While it generally makes more sense to buy a car rather than to lease one, it can occasionally be worthwhile to lease. Before you sign the document, make sure you understand exactly what the lease entails.
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Buying a car can be rather complicated, as the whole process tends to be somewhat mysterious. It’s often hard to know if you’re getting a good deal or not, even as the salesman claims that he’s selling you the car “at invoice.” Leasing a car is much the same way, except that the terminology is different and you don’t get to keep the car. You’re still going to spend a lot of money, though, so it makes sense to be as well informed about leasing as possible.
For most consumers, leasing makes less sense than buying. When you buy, you have a tangible product that you can resell later or trade in for a new one. With a lease, the only thing you are buying is the right to use the vehicle for a while. If you don’t drive a lot or if you just like having a new vehicle every couple of years, leasing may be a good choice for you. Before you get involved, here are some things you may wish to consider:
The money factor – This is the equivalent of an interest rate on a car sale. The money factor, in order to remain mysterious, will be presented as an odd number with a lot of decimal places. To convert it to an approximate interest rate, multiply it by 24. The money factor, like just about everything else in a lease, should be negotiable.
The amount due at signing – The size of the check that you have to submit when you sign the lease can be sizable. You’ll hear a lot about low payments in the commercials, but little (except in the fine print) about the amount you have to pay upfront. That will include title fees, license fees, deposits and a reduction in the capital cost that will reduce the size of your monthly payments. Ask about this ahead of time; you don’t want “sticker shock” when you see the total.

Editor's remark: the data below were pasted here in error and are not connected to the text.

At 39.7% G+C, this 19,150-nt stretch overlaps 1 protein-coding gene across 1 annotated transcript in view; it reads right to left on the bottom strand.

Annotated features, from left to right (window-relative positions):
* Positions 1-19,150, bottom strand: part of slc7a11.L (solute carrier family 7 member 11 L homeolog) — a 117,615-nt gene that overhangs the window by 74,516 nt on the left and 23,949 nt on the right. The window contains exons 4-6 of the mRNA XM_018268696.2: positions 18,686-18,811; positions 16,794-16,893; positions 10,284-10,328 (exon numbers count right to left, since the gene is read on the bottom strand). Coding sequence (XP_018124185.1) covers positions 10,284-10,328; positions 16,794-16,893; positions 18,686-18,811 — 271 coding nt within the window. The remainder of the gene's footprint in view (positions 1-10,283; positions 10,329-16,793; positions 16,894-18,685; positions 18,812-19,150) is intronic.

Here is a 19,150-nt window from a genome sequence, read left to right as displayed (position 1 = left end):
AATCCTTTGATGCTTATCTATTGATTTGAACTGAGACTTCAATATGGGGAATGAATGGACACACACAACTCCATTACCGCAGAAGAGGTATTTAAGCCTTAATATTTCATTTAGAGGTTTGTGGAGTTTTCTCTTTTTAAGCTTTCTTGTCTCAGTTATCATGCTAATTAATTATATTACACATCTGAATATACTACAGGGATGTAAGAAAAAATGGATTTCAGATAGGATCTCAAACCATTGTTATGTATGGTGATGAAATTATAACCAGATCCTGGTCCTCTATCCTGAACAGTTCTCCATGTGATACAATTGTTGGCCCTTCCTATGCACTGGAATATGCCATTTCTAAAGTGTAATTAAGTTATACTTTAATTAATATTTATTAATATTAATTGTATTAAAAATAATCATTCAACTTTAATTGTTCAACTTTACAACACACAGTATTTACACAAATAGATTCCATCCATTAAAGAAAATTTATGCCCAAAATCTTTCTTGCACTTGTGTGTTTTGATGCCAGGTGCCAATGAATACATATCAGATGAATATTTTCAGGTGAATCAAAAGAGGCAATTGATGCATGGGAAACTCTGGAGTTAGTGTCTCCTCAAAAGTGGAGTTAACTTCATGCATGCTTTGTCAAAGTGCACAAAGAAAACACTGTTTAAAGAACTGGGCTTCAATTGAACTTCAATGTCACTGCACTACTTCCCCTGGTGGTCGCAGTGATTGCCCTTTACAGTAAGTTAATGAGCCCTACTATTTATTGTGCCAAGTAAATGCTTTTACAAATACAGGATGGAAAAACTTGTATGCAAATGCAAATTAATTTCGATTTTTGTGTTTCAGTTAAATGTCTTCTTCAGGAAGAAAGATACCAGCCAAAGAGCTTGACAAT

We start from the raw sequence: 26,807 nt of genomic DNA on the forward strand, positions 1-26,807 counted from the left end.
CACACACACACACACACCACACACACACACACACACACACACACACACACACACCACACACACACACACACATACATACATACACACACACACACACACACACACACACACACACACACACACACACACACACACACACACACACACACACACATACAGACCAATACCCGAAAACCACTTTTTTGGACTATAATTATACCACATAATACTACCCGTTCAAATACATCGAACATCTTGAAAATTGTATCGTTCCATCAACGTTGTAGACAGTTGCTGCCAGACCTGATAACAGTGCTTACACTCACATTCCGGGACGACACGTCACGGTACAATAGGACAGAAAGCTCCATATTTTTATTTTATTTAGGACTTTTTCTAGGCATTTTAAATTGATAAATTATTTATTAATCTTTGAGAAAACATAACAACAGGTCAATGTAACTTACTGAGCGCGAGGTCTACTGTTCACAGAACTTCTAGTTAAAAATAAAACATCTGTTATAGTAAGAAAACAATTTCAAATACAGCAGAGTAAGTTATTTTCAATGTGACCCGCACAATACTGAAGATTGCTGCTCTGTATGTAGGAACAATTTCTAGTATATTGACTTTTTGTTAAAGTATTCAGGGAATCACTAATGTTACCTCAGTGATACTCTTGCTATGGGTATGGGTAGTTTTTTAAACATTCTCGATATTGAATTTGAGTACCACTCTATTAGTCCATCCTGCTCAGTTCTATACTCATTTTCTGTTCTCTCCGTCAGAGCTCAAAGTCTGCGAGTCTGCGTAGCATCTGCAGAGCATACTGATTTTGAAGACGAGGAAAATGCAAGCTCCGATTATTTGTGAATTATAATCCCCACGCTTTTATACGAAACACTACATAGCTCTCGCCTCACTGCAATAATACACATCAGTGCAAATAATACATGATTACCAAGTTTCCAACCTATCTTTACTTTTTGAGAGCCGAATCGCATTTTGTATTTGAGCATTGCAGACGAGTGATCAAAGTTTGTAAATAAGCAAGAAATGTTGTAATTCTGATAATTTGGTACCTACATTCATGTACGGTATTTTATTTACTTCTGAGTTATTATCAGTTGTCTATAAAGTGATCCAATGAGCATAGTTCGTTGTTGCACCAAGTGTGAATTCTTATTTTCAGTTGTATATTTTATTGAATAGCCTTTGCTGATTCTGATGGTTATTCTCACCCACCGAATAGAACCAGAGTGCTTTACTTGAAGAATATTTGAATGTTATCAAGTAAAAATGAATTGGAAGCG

Duration of the lease – Make sure you understand how long the lease will last. If you want a car for three years, make sure the lease isn’t for 24 months.
What happens at lease end? You may have to pay, or you may get to walk away, or you may have the opportunity to buy the vehicle. The end of lease situation is spelled out in the document; make sure you understand it before you sign.
Total mileage allowance – The lease will stipulate how many miles you may drive over the course of the lease; you will have to pay a per mile charge if you exceed that. The per mile fee can be excessive, so make sure that the number of miles that you are given matches your driving expectations. Keep in mind that the mileage amount and the per mile fee is negotiable.
Each of these things can be an expensive nightmare if you aren’t prepared for them. Leasing a car is different from buying one and you need to understand that long before you sign your name on the contract. Otherwise, you could be in for an expensive ride.